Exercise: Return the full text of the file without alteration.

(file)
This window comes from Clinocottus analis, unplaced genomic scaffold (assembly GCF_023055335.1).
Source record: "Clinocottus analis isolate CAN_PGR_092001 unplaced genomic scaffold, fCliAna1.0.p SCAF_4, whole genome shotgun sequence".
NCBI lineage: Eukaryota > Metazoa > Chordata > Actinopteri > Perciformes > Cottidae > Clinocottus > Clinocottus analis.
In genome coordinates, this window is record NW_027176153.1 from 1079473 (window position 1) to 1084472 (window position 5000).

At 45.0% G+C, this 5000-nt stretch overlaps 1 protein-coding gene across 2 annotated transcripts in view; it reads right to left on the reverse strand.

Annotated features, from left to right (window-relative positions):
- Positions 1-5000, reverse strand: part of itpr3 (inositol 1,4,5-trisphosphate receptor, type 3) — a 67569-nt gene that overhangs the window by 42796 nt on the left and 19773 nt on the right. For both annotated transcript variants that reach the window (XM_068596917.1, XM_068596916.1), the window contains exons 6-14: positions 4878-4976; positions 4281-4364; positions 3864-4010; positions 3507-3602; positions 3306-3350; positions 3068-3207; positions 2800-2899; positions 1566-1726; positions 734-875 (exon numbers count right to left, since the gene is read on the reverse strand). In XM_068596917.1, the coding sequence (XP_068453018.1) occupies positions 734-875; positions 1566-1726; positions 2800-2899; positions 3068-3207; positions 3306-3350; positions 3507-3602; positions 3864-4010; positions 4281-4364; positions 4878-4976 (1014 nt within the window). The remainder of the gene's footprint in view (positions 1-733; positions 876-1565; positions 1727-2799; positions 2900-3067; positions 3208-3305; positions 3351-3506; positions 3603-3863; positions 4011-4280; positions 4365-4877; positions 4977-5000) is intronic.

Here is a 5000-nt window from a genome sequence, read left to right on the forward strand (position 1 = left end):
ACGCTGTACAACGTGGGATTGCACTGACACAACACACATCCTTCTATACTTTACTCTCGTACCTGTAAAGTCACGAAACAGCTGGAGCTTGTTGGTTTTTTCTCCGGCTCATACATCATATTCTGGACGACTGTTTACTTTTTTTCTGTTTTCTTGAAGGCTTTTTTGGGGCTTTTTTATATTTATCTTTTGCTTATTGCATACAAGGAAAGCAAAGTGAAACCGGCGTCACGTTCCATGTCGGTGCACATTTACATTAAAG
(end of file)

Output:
This window comes from Clinocottus analis, unplaced genomic scaffold (assembly GCF_023055335.1).
Source record: "Clinocottus analis isolate CAN_PGR_092001 unplaced genomic scaffold, fCliAna1.0.p SCAF_4, whole genome shotgun sequence".
NCBI lineage: Eukaryota > Metazoa > Chordata > Actinopteri > Perciformes > Cottidae > Clinocottus > Clinocottus analis.
In genome coordinates, this window is record NW_027176153.1 from 1079473 (window position 1) to 1084472 (window position 5000).

At 45.0% G+C, this 5000-nt stretch overlaps 1 protein-coding gene across 2 annotated transcripts in view; it reads right to left on the reverse strand.

Annotated features, from left to right (window-relative positions):
- Positions 1-5000, reverse strand: part of itpr3 (inositol 1,4,5-trisphosphate receptor, type 3) — a 67569-nt gene that overhangs the window by 42796 nt on the left and 19773 nt on the right. For both annotated transcript variants that reach the window (XM_068596917.1, XM_068596916.1), the window contains exons 6-14: positions 4878-4976; positions 4281-4364; positions 3864-4010; positions 3507-3602; positions 3306-3350; positions 3068-3207; positions 2800-2899; positions 1566-1726; positions 734-875 (exon numbers count right to left, since the gene is read on the reverse strand). In XM_068596917.1, the coding sequence (XP_068453018.1) occupies positions 734-875; positions 1566-1726; positions 2800-2899; positions 3068-3207; positions 3306-3350; positions 3507-3602; positions 3864-4010; positions 4281-4364; positions 4878-4976 (1014 nt within the window). The remainder of the gene's footprint in view (positions 1-733; positions 876-1565; positions 1727-2799; positions 2900-3067; positions 3208-3305; positions 3351-3506; positions 3603-3863; positions 4011-4280; positions 4365-4877; positions 4977-5000) is intronic.

Here is a 5000-nt window from a genome sequence, read left to right on the forward strand (position 1 = left end):
ACGCTGTACAACGTGGGATTGCACTGACACAACACACATCCTTCTATACTTTACTCTCGTACCTGTAAAGTCACGAAACAGCTGGAGCTTGTTGGTTTTTTCTCCGGCTCATACATCATATTCTGGACGACTGTTTACTTTTTTTCTGTTTTCTTGAAGGCTTTTTTGGGGCTTTTTTATATTTATCTTTTGCTTATTGCATACAAGGAAAGCAAAGTGAAACCGGCGTCACGTTCCATGTCGGTGCACATTTACATTAAAG